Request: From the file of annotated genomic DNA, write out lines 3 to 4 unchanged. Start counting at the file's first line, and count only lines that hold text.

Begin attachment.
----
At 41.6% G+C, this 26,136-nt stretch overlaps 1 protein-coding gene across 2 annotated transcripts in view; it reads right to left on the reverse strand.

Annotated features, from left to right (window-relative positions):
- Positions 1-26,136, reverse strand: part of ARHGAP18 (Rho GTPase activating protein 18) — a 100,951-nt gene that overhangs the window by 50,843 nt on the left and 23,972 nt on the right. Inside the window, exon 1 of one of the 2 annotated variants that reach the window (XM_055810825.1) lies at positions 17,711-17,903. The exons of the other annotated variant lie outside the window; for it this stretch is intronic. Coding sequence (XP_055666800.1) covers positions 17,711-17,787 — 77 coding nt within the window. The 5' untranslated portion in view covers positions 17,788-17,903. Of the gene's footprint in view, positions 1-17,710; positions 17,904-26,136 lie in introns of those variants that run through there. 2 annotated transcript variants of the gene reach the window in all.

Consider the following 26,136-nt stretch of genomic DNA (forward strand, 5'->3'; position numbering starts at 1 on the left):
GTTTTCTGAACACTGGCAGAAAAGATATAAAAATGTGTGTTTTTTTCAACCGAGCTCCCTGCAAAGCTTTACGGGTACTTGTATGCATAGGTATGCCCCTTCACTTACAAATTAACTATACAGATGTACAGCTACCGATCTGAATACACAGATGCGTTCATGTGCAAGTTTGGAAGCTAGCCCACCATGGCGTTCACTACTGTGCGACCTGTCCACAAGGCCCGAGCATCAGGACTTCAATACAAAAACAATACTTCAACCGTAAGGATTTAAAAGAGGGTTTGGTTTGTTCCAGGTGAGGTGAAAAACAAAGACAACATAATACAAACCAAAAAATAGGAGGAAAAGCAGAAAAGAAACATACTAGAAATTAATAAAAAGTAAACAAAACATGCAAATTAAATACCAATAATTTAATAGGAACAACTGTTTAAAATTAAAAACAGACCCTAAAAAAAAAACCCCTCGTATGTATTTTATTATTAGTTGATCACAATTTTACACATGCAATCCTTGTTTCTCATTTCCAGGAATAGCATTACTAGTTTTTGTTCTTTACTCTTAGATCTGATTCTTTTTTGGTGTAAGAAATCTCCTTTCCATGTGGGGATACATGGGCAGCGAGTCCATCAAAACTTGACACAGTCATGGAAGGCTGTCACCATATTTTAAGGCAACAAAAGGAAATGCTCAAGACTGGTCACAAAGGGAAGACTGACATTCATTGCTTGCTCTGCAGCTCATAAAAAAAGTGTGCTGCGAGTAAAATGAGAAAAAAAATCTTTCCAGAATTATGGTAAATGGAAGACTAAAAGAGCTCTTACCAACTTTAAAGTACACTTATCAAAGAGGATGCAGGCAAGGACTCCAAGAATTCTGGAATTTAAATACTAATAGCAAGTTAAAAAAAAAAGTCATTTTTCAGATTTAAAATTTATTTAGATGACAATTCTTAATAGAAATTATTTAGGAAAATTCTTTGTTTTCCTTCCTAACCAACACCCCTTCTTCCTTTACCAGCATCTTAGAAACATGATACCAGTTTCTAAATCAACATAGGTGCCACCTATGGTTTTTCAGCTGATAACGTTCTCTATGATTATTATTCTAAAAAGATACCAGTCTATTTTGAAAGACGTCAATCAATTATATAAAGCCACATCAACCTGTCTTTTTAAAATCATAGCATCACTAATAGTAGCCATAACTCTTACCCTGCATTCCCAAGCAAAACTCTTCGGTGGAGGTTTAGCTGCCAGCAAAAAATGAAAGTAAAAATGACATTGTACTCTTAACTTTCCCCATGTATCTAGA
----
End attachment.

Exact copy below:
- Positions 1-26,136, reverse strand: part of ARHGAP18 (Rho GTPase activating protein 18) — a 100,951-nt gene that overhangs the window by 50,843 nt on the left and 23,972 nt on the right. Inside the window, exon 1 of one of the 2 annotated variants that reach the window (XM_055810825.1) lies at positions 17,711-17,903. The exons of the other annotated variant lie outside the window; for it this stretch is intronic. Coding sequence (XP_055666800.1) covers positions 17,711-17,787 — 77 coding nt within the window. The 5' untranslated portion in view covers positions 17,788-17,903. Of the gene's footprint in view, positions 1-17,710; positions 17,904-26,136 lie in introns of those variants that run through there. 2 annotated transcript variants of the gene reach the window in all.

Consider the following 26,136-nt stretch of genomic DNA (forward strand, 5'->3'; position numbering starts at 1 on the left):